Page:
Tourism campaigns : Finally something different.

From September onwards as the peak holiday season approaches, there is a barrage of  tourism ads on channels like CNN. So I have sat through Amazing Thailand, Enchanting Vietnam, Infinitely yours- Korea, Cambodia- The Kingdom of Heaven, Kenya- The Magic of Africa, Egypt-The gift of the Sun. Most of these ads have a visual tapestry which is quite similar to each other. Shots of beaches, wildlife, forests, waterbodies, iconic heritage sites, smiling people and tourists having a ball of a time.

While at the end of the day most tourism ads will show this montage of activities and sites, the contextualisation of this experience is what makes the difference. The long running “Malaysia-Truly Asia” campaign is a good example of this.

Amongst the recent bunch, one campaign caught my eye. “Greece 5000 years Old: A Masterpiece you can Afford”.

Differentiated, Relevant and Credible : A thought which is not just different in its construct from most others but which also nicely captures most of the things –  heritage, authentic quality and value- they  perhaps wanted to highlight about Greece.

Campaignable : It is quite campaignable with potential to dial up or down a particular aspect depending on the target market/country  and economic environment.

Improved : It is also significantly sharper than the previous “Explore your senses” , which could hold true for any premium spa.

Well done.

7 responses to “Tourism campaigns : Finally something different.

  1. Now that we are talking about great tourism campaigns, how about this one from few months back:

  2. A Mouse Dreaming To Be Planner

    Compared to those eye-feast ads, the Greece campaign will be especially alluring to those true tourism lovers, who seek a REAL DIFFERENT experience culturally & socially from their daily life, rather than a mere ‘temporary leisure’.

    Besides the heritage, i also like the smart messaging on ‘affordability’, which provided a good value and a competitive advantage when you think of other expensive European countries. Is it their response to the recession year ? 🙂

  3. I first saw the Greece campaign on BA’s in-flight programme in December 2009. As I live in Europe, my current top-of-mind recall term associated with Greece is “tanking economy”. In that light, “a masterpiece you can afford” sounds sad and pathetic. But then that’s just me.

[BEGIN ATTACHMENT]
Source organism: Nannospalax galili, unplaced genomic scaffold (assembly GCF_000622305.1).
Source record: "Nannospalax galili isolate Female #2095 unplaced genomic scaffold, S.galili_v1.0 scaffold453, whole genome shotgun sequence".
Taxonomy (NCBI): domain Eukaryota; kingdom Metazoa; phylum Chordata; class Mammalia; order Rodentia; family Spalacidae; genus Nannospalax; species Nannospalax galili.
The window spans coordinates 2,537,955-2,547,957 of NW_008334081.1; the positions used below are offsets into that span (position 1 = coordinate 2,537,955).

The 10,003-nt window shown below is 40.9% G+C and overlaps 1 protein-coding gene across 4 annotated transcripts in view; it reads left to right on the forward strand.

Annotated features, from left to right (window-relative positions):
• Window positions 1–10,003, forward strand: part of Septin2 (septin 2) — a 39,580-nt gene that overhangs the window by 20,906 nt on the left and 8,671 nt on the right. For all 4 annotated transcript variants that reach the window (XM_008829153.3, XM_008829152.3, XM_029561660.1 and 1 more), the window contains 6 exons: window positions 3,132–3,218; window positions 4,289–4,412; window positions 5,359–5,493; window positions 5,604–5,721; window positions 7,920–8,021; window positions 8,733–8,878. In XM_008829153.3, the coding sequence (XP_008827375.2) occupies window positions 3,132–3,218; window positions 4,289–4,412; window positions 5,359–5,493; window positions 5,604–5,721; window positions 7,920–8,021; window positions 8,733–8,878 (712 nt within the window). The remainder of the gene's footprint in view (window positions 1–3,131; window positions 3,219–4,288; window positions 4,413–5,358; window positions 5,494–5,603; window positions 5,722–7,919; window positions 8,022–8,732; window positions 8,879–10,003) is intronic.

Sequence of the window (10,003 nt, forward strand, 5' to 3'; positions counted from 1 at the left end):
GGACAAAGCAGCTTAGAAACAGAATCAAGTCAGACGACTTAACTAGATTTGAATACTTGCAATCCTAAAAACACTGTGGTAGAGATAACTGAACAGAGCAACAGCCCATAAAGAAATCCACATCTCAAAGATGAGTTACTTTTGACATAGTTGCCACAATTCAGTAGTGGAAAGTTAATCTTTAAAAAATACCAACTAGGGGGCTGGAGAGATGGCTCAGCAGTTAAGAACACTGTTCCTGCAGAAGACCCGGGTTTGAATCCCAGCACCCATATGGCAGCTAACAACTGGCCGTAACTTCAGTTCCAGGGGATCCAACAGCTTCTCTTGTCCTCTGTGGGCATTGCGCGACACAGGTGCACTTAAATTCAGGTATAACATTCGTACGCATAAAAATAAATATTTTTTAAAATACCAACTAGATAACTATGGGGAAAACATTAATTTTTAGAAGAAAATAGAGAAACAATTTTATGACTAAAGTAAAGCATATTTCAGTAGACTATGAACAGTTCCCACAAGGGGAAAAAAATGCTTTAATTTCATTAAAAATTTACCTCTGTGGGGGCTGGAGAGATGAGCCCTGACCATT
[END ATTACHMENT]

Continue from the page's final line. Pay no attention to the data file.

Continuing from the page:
I am surprised though that you do not consider Incredible India worthy of a mention. They have an amazing and witty billboard campaign in London (and possibly other parts of the UK, I couldn’t say) and many of my non-marketing friends will easily mention that without prompting as a campaign they remember for being varied, visceral, intriguing and inviting. There is a whole casebook on the campaign too, which I saw, not in the CP bookstores but at the airport.

    • Thanks Shefaly. Agree with you that incredible india campaign has evolved very well. Haven’t seen the billboards. It seems they have different creative and media plan for different markets, which makes sense. Will look up the case. Key is to see if it has boosted the growth rate of tourist arrivals over the trend line, and has added some new demographics to the pool of tourists to india.Thanks again for your comment.

      • Tourism to India has definitely increased over the last 2-3 years (I am using my regular visits to the visa office as a marker and the crowds are growing; visible “outsiders”, now no longer seen in kaftans and kurtas but often dressed like Indians, are also aplenty in Indian metros and mofussil towns; eavesdropping on conversations can quickly show plenty of German and French smatterings where previously perhaps only English was heard). But you know the Wanamaker adage about half the money in advertising being wasted. So I am not sure it is possible to show a direct correlation between the ad campaign and tourism growth. Interest in India as an economic proposition has also grown steadily over the same period. So, several factors are at work and the causality is complicated.

      • Thanks for the additional information, Shefaly. Heartening to see the numbers growing. Now if only they can clean up arguably the “dirtiest city in the world’, Agra. Significant % of tourists coming to India visit Agra for the Taj, but still the city is a mess with no improvement in the last 20 years. It is a scandal.

        Read my Blog :

  4. Thx for the info. Greetz from indonesia!

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